“When we first heard about it, we all said, ‘This is what we’ve been waiting for,’ ” Saunin recalled. “We greeted each other by saying, ‘Happy holiday!’ We did not know it would end in a farce.”

Some Russian employees at Poogelmann are panicking that the transfer of their factory to Estonian hands would lead to a large layoff. The factory, which makes electronic components for military and civilian use and hearing aids, will no longer be supported by the Soviet budget.

Vladimir A. Zharikov, the factory’s head engineer, said there is good basis for their fears. “A lot of people could end up unemployed if the market for electronic components in the Soviet Union opens to the world,” Zharikov said. “Our products are not of high enough quality to stand up to the competition on the world market.”

Zharikov said the hardest part of the last two weeks was that so much happened too quickly, and no one can predict the future.


“People want stability,” he said. “The stress is so great that not everyone has the strength to handle it. We want life without big changes--no coups and no revolutions.”

Although the mood among workers at Poogelmann seemed somewhat tense, everyone said they plan to stay in Estonia.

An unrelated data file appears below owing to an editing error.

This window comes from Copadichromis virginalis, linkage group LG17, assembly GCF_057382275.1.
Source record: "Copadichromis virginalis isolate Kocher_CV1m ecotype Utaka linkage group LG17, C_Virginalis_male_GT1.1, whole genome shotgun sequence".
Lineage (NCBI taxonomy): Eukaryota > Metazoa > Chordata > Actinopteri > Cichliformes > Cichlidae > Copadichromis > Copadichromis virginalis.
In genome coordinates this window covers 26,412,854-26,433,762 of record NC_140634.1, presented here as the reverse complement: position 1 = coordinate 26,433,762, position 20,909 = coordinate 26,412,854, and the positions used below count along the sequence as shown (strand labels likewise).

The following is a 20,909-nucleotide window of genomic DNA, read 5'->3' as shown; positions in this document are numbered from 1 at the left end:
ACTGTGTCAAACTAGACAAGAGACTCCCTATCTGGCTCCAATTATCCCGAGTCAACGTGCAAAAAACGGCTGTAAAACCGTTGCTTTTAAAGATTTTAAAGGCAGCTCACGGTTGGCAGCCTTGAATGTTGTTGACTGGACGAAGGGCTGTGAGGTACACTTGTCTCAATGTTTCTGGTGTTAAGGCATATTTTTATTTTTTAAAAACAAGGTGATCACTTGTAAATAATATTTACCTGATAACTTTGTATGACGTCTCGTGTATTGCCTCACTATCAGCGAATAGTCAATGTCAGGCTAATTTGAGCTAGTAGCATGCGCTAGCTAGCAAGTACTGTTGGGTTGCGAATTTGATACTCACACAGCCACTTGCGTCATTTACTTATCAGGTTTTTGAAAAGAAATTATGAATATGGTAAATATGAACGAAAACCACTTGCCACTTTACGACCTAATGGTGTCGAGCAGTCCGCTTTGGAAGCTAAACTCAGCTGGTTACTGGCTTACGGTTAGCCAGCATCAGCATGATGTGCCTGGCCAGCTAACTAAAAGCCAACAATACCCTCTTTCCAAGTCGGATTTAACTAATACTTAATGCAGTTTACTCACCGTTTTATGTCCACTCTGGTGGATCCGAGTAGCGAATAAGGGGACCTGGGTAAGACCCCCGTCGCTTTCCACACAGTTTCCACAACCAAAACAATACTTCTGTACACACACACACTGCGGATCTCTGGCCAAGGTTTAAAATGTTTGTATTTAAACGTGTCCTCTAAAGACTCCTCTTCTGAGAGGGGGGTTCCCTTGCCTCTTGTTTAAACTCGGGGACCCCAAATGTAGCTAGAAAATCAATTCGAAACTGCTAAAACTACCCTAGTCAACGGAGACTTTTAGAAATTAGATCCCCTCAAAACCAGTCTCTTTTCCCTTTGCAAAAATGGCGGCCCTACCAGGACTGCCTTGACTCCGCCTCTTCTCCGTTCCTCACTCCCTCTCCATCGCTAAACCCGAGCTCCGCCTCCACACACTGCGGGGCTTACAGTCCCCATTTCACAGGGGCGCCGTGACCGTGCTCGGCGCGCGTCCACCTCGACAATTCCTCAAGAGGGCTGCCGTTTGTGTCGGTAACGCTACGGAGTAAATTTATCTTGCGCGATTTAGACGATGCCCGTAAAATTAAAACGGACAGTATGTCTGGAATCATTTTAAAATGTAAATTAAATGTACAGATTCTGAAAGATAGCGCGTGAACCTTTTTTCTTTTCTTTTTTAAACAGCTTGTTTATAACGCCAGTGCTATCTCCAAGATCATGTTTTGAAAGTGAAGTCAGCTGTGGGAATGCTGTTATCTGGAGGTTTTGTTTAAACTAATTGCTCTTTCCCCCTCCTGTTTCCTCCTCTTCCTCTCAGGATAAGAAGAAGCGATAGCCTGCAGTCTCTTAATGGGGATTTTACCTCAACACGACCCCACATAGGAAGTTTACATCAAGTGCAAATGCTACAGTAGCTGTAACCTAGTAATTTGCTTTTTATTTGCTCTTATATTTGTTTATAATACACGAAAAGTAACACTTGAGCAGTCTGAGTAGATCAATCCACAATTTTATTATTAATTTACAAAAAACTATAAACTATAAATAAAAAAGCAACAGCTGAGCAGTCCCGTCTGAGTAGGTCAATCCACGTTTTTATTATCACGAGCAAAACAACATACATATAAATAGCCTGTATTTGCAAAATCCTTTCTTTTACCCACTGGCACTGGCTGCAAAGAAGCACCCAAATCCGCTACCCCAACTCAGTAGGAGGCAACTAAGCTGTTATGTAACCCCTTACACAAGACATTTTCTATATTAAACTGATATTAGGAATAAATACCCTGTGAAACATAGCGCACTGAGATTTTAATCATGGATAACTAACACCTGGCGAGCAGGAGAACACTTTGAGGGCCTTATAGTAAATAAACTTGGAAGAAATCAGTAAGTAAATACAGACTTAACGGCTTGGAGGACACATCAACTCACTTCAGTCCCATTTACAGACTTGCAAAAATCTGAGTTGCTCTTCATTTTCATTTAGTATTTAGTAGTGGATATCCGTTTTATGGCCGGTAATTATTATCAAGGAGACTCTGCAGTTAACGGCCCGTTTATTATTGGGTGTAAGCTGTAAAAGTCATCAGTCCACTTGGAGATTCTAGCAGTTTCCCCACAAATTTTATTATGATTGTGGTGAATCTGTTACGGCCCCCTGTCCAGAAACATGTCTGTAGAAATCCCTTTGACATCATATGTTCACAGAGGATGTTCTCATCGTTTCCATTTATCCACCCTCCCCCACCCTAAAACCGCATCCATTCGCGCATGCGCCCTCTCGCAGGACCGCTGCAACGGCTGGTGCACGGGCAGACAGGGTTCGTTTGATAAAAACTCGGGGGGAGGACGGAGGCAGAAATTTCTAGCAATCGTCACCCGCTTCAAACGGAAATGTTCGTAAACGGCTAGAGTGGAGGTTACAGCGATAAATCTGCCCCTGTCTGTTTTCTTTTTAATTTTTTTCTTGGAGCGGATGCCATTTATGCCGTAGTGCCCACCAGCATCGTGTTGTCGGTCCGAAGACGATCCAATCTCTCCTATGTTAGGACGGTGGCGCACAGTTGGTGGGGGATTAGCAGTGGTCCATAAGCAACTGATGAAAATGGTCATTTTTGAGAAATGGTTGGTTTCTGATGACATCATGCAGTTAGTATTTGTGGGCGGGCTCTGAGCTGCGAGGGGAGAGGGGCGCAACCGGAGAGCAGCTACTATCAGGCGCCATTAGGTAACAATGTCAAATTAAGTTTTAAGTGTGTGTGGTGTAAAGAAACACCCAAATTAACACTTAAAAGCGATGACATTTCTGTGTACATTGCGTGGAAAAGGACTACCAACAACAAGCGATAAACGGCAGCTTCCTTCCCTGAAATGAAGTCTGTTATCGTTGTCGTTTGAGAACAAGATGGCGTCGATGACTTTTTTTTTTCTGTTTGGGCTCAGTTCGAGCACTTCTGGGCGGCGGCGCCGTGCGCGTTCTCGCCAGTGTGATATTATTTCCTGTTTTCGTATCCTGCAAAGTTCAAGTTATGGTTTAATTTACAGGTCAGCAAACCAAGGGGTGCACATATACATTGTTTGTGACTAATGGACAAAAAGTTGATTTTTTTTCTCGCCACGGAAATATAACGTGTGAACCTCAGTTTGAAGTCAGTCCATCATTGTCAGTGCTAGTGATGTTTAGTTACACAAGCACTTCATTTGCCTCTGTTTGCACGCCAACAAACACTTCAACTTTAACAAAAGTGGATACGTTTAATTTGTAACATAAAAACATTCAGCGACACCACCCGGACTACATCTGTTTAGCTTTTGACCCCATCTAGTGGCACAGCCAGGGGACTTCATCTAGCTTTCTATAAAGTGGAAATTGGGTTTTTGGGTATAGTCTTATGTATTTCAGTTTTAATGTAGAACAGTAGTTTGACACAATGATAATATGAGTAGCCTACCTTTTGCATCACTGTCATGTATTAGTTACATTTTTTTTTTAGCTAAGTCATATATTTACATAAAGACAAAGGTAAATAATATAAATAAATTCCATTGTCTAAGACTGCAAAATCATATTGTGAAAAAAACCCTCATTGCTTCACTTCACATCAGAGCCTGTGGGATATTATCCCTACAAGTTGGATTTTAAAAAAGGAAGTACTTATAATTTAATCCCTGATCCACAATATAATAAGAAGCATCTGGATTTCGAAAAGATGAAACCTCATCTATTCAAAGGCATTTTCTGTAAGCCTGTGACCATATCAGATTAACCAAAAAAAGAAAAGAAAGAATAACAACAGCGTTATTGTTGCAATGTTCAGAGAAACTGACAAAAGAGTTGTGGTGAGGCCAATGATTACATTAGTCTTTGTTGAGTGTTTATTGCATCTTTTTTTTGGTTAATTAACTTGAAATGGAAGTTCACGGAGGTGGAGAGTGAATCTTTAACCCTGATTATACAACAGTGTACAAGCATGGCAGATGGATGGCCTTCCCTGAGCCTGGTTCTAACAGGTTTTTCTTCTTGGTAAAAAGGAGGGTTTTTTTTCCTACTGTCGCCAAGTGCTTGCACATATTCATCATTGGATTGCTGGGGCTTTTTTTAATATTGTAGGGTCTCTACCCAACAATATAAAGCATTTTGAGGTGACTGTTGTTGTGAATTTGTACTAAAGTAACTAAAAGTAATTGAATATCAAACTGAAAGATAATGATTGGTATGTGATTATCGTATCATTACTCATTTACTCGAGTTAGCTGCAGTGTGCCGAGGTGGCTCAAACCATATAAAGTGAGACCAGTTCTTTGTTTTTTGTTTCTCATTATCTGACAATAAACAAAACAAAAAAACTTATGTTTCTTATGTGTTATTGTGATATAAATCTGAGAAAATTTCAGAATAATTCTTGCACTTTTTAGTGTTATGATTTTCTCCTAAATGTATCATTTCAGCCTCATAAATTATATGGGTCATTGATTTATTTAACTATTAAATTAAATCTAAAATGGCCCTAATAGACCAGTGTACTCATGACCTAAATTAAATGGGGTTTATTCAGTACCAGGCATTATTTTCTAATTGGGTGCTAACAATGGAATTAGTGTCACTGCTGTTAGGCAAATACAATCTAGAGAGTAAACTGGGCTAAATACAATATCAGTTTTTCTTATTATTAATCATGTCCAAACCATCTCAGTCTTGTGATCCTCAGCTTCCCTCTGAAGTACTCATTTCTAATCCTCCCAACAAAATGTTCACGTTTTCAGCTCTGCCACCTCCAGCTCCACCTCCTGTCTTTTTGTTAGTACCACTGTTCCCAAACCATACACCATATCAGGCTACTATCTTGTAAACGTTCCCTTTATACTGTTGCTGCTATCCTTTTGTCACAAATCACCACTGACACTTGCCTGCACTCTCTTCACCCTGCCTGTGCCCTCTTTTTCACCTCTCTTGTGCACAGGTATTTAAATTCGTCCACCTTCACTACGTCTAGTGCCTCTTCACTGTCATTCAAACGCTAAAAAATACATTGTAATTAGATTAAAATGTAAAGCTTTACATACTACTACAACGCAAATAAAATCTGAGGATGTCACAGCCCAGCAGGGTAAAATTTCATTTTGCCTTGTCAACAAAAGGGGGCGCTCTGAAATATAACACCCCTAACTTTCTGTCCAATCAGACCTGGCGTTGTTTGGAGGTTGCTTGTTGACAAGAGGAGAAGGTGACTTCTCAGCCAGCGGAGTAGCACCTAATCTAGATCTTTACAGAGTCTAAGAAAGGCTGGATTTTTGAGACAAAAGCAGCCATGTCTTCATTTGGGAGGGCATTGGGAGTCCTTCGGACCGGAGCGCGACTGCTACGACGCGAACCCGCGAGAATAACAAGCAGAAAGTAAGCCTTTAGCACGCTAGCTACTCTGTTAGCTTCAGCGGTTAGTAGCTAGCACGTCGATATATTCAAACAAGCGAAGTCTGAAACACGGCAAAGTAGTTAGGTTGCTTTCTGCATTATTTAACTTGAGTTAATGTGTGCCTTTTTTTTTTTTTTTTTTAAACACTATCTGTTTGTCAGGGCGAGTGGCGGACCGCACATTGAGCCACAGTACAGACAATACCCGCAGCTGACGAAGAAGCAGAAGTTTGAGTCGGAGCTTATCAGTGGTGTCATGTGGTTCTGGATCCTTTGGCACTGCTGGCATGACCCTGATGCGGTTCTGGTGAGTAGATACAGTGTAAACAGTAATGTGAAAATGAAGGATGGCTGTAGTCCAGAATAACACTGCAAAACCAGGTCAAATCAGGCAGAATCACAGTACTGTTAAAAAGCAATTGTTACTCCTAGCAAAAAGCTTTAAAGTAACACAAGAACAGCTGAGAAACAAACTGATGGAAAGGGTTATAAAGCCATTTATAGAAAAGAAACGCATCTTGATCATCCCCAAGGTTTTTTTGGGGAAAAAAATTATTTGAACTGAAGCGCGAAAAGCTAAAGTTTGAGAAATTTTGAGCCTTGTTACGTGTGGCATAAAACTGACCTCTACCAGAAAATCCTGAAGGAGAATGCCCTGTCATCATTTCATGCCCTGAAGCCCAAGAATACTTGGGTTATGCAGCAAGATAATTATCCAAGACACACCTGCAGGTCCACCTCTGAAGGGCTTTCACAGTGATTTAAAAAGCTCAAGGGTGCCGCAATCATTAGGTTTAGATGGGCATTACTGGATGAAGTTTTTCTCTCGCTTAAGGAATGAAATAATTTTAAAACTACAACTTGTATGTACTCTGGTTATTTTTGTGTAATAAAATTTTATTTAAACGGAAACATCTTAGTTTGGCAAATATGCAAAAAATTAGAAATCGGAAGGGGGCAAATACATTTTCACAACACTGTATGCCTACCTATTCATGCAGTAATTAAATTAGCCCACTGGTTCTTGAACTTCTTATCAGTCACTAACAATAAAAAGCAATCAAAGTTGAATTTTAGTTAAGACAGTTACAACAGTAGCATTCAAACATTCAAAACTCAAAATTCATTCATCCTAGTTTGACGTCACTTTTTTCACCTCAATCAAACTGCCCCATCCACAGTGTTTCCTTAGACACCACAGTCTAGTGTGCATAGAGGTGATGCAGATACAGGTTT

“My parents were sent to Estonia 40 years ago when I was just 9 years old because of a shortage of specialists,” worker Yulia Belova said. “I am so accustomed to life here that when I visit another city, I feel pulled to come back here. It is my home.”

Workers said that, because the housing shortage is so intense across the Soviet Union, they cannot imagine being able to leave Tallinn, which has a higher living standard than most places in the Soviet Union.


“Where could we go?” said Irina Rakipina, 55, a plant employee who has lived in Estonia since her father served here during World War II. “No one wants us. Russia won’t take us back because it has enough problems already.”

Rakipina said that, although relations between nationalities were always good here, life for Russians has grown increasingly unpleasant recently. “Sometimes I hear people cry out, ‘Russian pig!’ or ‘Occupiers, get out!’ ” she said.

Tamara Grib, 39, a worker who moved to Estonia 22 years ago seeking a better life, said one of the biggest problems she and other non-Estonians will have in a free Estonia is that they do not speak the native language.

“I work with Russians, so I hardly have any practice with Estonian,” she said.


Russian residents of non-Russian Soviet republics, almost as a rule, do not speak the native tongue of their adopted homes. Now, as the republics are gaining independence, the Russians are finding themselves at a great disadvantage.

While many Russians at the factory mentioned their concern, Vyacheslav Morozov said the Russians in Estonia have strength in their numbers. “Of course, people are worried, but I think they should calm down,” Morozov, 31, said. “There are a lot of us here, so we could be very dangerous for Estonians if they do not treat us justly. Besides, they need us here.”